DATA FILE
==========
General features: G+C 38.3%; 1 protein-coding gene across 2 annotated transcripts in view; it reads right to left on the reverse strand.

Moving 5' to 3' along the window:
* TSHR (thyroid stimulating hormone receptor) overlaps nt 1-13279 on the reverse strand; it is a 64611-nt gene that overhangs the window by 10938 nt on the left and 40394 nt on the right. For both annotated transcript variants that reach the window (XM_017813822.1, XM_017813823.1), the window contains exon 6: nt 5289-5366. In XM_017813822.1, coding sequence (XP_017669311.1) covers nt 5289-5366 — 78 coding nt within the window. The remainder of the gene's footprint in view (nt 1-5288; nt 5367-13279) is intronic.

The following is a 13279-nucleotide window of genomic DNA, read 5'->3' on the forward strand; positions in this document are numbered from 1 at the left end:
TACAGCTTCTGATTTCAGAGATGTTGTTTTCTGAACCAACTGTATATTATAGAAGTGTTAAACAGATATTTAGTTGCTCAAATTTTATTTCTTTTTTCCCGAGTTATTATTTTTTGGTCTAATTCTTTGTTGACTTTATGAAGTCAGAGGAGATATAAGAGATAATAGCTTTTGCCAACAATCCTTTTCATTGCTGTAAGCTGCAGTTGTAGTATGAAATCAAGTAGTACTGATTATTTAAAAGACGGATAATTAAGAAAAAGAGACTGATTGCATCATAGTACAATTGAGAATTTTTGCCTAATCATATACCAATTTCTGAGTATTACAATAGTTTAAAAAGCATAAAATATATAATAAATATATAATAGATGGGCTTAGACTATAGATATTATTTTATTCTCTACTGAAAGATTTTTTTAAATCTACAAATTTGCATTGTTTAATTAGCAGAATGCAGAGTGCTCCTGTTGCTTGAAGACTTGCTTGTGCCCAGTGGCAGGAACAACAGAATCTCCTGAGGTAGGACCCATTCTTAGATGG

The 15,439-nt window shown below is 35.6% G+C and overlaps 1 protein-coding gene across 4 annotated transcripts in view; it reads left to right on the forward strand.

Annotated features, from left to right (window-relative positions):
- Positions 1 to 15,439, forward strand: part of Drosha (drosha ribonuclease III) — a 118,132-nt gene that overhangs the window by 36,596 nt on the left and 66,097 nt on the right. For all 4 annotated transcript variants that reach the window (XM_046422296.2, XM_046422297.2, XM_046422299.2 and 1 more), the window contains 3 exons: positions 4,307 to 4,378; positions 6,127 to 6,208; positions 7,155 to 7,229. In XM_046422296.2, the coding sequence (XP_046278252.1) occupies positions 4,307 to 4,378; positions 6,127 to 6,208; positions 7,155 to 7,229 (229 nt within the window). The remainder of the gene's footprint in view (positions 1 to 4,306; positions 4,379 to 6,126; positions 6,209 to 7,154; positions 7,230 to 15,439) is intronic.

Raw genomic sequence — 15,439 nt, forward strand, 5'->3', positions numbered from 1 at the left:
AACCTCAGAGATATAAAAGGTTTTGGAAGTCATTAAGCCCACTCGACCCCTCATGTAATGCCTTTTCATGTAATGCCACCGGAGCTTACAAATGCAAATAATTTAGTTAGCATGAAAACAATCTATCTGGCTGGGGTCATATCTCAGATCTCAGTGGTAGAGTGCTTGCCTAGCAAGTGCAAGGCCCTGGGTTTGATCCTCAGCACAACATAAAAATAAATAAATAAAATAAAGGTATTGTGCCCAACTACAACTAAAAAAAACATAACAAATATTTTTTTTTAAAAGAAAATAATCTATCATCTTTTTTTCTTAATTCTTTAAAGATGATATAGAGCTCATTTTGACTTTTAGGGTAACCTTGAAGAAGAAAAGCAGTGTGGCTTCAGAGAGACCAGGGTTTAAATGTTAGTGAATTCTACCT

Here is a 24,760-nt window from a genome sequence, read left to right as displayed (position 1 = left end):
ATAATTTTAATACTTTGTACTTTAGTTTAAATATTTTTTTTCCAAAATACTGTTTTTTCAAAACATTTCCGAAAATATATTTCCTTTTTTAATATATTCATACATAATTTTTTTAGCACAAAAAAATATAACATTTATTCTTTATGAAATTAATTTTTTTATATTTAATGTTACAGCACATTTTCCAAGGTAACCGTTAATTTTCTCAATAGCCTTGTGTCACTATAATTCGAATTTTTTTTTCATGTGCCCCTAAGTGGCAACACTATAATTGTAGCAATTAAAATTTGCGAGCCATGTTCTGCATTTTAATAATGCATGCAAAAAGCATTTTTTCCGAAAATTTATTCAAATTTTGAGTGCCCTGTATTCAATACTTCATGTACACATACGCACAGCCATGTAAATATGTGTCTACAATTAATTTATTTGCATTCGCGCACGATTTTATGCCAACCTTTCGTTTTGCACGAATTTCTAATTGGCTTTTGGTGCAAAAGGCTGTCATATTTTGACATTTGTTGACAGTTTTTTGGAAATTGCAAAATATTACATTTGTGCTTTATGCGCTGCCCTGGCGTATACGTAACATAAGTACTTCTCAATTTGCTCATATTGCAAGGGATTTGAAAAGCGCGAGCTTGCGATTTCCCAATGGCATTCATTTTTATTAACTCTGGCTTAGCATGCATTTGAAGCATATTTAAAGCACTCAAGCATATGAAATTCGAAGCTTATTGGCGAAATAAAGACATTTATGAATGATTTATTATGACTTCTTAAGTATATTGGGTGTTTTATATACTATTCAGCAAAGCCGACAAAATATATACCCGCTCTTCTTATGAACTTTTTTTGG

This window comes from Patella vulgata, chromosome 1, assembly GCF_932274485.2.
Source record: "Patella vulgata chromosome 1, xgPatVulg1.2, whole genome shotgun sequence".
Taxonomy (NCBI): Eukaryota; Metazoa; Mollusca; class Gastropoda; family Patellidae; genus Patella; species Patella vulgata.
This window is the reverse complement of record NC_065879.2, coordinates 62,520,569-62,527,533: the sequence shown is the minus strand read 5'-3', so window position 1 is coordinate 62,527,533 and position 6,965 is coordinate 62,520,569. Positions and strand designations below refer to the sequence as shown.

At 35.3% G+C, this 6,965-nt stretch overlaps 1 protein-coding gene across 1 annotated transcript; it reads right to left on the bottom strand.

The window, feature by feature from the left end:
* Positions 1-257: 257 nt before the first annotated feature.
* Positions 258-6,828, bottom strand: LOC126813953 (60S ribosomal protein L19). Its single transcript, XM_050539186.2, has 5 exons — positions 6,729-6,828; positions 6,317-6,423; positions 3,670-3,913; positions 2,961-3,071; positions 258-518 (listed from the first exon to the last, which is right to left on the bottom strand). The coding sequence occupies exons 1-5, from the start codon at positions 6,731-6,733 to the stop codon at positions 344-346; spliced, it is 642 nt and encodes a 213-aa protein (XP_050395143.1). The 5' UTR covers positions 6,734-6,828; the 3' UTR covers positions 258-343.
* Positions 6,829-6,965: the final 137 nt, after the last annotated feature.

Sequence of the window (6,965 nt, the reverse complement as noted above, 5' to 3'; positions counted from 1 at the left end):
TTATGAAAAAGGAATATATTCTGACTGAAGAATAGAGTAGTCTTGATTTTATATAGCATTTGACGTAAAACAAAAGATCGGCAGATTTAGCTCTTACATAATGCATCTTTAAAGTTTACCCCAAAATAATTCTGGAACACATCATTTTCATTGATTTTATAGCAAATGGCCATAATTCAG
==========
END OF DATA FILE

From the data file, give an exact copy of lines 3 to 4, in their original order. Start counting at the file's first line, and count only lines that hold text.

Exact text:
* TSHR (thyroid stimulating hormone receptor) overlaps nt 1-13279 on the reverse strand; it is a 64611-nt gene that overhangs the window by 10938 nt on the left and 40394 nt on the right. For both annotated transcript variants that reach the window (XM_017813822.1, XM_017813823.1), the window contains exon 6: nt 5289-5366. In XM_017813822.1, coding sequence (XP_017669311.1) covers nt 5289-5366 — 78 coding nt within the window. The remainder of the gene's footprint in view (nt 1-5288; nt 5367-13279) is intronic.

The following is a 13279-nucleotide window of genomic DNA, read 5'->3' on the forward strand; positions in this document are numbered from 1 at the left end: